December 17, 2018 / 3:25 PM / 5 months ago

As smoke clears, capturing the Israeli-Palestinian conflict

GAZA (Reuters) - The Israeli-Palestinian conflict is often framed in black and white, an outlook captured by this image of Palestinian youths shrouded by clouds of smoke that block out everything except an isolated moment of protest and defiance.

Palestinian demonstrators shout during clashes with Israeli troops at a protest demanding the right to return to their homeland, at the Israel-Gaza border east of Gaza City, April 6, 2018. REUTERS/Mohammed Salem.

Reuters photographer Mohammed Salem’s photograph of a handful of demonstrators in a field of dying flowers and charred grass recorded a new phenomenon in an old war – the weekly Palestinian protests that began in the spring of 2018 along the Gaza-Israeli border.

The protests pitted thousands of Palestinian demonstrators against heavily armed Israeli soldiers on the other side of the fortified border fence intent on stopping the protesters from crossing or approaching the frontier.

What became known as the “Great March of Return” dominated the headlines for months, evolving into a compelling but deadly form of attritional public spectacle, all covered by photojournalists risking their lives to document it.

Taking place in a handful of accessible locations at prearranged times, the protests became battlegrounds of image and spin for both sides.

The Israeli military published video footage, pictures and social media posts in Hebrew, English and Arabic to support its message that its forces were engaged in “riot dispersal”.

Hamas, the militant Islamist group that controls Gaza, televised images of the Palestinian dead and wounded, and Palestinian protesters posted images from the front lines on social media.

The primary stated purpose of the protests was to revive a demand by refugees for the right to return to lands that Palestinians were driven from or fled when Israel was founded in 1948. Israel has ruled out any such right, concerned that the country would lose its Jewish majority.

But the immediate factor was Palestinian anger at U.S. President Donald Trump’s decisions on Dec. 6 last year to recognize Jerusalem as the capital of Israel and to begin preparations to move its embassy to the city that is sacred to three of the great monotheistic faiths: Judaism, Christianity and Islam.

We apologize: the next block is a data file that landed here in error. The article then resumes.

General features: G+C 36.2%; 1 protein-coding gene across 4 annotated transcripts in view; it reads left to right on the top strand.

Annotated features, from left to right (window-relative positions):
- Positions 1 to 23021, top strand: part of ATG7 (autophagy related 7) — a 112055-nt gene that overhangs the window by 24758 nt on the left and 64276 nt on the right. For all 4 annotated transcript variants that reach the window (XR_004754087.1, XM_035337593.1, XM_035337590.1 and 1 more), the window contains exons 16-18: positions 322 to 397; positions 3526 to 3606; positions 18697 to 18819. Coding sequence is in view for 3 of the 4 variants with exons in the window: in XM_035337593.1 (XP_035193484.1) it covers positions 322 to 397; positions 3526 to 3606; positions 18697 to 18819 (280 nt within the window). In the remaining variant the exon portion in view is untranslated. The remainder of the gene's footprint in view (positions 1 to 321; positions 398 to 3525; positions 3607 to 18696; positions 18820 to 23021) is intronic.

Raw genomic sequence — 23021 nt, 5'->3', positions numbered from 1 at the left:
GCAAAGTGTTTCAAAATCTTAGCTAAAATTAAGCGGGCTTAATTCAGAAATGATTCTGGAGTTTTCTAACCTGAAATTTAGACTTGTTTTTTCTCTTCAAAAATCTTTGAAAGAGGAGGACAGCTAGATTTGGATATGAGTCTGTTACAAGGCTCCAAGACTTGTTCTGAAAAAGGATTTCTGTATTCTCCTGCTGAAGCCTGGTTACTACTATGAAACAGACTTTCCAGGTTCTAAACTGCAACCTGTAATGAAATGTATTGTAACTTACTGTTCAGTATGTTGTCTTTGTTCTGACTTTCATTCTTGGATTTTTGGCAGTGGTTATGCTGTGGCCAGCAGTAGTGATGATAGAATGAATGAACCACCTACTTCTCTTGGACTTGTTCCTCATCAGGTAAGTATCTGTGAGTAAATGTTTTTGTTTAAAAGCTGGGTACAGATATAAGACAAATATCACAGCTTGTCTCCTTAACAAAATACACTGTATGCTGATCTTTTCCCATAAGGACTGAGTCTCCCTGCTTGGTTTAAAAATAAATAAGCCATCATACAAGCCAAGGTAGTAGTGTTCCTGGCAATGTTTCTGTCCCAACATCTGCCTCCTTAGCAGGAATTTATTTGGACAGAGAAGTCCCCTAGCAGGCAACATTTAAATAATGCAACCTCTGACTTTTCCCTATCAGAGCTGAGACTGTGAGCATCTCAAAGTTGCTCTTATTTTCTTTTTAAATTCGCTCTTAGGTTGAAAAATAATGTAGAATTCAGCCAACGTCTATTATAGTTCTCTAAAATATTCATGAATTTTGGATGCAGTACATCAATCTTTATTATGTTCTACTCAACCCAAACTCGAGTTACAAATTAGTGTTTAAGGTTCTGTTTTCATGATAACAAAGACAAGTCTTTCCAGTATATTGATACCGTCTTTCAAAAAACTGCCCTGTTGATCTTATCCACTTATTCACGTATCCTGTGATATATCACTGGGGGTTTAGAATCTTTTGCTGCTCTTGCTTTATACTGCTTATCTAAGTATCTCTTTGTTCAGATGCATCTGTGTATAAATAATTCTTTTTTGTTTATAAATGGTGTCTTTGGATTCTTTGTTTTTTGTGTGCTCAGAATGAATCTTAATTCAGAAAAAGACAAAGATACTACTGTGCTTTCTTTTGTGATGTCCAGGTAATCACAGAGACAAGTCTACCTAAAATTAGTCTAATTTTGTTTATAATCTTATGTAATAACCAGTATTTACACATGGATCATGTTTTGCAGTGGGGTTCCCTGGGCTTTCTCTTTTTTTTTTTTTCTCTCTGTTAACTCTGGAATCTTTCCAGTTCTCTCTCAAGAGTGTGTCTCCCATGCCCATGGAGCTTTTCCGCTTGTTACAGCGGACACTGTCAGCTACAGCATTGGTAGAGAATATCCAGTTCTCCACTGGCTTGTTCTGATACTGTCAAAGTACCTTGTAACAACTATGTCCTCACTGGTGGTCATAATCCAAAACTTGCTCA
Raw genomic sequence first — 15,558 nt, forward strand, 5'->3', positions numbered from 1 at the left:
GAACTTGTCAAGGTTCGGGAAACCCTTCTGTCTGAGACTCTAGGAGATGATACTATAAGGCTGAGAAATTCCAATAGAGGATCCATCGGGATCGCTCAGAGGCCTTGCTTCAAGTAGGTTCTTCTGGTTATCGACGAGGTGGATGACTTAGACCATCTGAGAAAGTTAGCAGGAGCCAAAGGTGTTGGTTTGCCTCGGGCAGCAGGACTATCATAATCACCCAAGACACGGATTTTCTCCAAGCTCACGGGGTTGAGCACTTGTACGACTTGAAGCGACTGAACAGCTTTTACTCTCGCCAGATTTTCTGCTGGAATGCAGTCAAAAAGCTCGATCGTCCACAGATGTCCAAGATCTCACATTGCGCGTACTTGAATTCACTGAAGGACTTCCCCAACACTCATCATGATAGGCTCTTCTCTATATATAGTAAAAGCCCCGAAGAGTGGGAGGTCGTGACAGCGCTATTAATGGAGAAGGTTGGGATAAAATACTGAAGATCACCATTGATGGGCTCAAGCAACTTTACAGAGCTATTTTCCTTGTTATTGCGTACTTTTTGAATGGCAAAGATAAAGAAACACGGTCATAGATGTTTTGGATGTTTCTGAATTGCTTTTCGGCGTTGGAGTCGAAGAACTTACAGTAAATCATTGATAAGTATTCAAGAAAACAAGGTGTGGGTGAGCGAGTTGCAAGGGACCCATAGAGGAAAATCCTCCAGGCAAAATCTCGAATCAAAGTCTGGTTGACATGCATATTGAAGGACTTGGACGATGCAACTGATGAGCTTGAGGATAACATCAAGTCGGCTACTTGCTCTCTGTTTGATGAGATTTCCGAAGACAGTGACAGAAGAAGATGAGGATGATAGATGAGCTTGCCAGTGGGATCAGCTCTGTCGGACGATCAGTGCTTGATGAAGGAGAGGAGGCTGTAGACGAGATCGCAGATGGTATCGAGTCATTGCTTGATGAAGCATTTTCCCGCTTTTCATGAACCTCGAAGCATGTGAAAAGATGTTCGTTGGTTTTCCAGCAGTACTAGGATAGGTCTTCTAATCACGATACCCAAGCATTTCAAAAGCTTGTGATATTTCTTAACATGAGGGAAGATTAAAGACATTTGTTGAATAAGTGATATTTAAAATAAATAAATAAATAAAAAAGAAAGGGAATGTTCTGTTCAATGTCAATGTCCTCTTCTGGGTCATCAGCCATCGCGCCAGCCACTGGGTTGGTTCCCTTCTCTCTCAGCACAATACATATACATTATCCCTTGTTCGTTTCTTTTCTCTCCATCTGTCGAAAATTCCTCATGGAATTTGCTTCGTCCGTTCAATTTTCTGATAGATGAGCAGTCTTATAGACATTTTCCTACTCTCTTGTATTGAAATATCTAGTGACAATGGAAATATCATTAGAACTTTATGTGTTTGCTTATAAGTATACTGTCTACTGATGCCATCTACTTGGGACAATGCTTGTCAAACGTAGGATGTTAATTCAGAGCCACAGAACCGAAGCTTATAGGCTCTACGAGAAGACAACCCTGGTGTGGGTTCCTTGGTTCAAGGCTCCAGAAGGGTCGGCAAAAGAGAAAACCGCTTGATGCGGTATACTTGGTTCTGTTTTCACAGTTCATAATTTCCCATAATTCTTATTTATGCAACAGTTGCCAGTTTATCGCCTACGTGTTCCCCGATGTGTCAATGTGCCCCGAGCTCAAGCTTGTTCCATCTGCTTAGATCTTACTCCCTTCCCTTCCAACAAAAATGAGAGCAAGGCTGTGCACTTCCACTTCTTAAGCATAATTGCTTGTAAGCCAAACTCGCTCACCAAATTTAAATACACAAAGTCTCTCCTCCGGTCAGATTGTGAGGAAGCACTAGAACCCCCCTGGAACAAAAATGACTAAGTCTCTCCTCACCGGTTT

Trump’s move delighted Israel’s government, which regards Jerusalem as the capital of the Jewish people, but infuriated Palestinians, who claim East Jerusalem as the capital of a state they hope to establish in the Israeli-occupied West Bank and in Gaza.

The deadliest day of the protests was May 14, when the new embassy held its opening ceremony. It fell on a symbolic date for both sides - the 70th anniversary of the creation of Israel. That is a joyous day for Israelis, but an event regarded by Palestinians as their “Nakba” or Catastrophe when they lost their homeland.

The Jerusalem-Gaza juxtaposition made headlines at home and abroad, and produced a worldwide split-screen television moment as Trump’s daughter Ivanka attended the embassy ceremony, even as Israeli troops killed around 60 Palestinian protesters just over 70 km (43 miles) away.

The border protests continued and morphed into other forms.

Israelis were angered by another new phenomenon first seen in 2018 - the Palestinian ‘fire kites’ and balloons loaded with petrol bombs by Gaza militants and sent flying over the border.

Palestinians continued to call for an end to an Israeli-led blockade on Gaza.

Slideshow (9 Images)

The conflict switched to the skies in November when a bungled Israeli commando mission inside Gaza erupted into a deadly gunfight and then the fiercest Palestinian rocket salvoes and Israeli air strikes since the 2014 war.

The skies fell quiet again as the year drew to a close, giving way to ceasefires and mediation efforts, as all sides waited for the Trump administration to unveil its long-expected Middle East peace plan.

For photo essay, please click on: reut.rs/2rzSPCW

Reporting by Stephen Farrell, editing by Louise Heavens

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